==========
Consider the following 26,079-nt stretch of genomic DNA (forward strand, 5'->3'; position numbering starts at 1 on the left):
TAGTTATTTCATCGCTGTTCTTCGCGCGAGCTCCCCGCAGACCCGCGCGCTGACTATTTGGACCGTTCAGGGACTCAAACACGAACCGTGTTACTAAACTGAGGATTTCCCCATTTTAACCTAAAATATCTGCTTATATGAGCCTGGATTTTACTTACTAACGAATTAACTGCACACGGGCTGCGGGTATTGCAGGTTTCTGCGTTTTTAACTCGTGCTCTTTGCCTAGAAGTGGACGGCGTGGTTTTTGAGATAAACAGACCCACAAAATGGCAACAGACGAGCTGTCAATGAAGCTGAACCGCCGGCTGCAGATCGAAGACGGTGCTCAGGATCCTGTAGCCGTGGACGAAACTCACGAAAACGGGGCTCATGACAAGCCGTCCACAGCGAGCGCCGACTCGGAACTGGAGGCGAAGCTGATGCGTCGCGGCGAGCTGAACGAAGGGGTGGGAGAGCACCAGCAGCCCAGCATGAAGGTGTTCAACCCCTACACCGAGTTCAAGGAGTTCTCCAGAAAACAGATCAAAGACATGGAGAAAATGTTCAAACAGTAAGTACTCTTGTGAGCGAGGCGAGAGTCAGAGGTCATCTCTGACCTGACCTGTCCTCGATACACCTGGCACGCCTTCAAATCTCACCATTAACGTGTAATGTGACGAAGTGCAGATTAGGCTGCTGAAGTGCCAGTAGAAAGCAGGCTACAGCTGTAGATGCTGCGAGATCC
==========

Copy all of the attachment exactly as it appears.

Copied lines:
Consider the following 26,079-nt stretch of genomic DNA (forward strand, 5'->3'; position numbering starts at 1 on the left):
TAGTTATTTCATCGCTGTTCTTCGCGCGAGCTCCCCGCAGACCCGCGCGCTGACTATTTGGACCGTTCAGGGACTCAAACACGAACCGTGTTACTAAACTGAGGATTTCCCCATTTTAACCTAAAATATCTGCTTATATGAGCCTGGATTTTACTTACTAACGAATTAACTGCACACGGGCTGCGGGTATTGCAGGTTTCTGCGTTTTTAACTCGTGCTCTTTGCCTAGAAGTGGACGGCGTGGTTTTTGAGATAAACAGACCCACAAAATGGCAACAGACGAGCTGTCAATGAAGCTGAACCGCCGGCTGCAGATCGAAGACGGTGCTCAGGATCCTGTAGCCGTGGACGAAACTCACGAAAACGGGGCTCATGACAAGCCGTCCACAGCGAGCGCCGACTCGGAACTGGAGGCGAAGCTGATGCGTCGCGGCGAGCTGAACGAAGGGGTGGGAGAGCACCAGCAGCCCAGCATGAAGGTGTTCAACCCCTACACCGAGTTCAAGGAGTTCTCCAGAAAACAGATCAAAGACATGGAGAAAATGTTCAAACAGTAAGTACTCTTGTGAGCGAGGCGAGAGTCAGAGGTCATCTCTGACCTGACCTGTCCTCGATACACCTGGCACGCCTTCAAATCTCACCATTAACGTGTAATGTGACGAAGTGCAGATTAGGCTGCTGAAGTGCCAGTAGAAAGCAGGCTACAGCTGTAGATGCTGCGAGATCC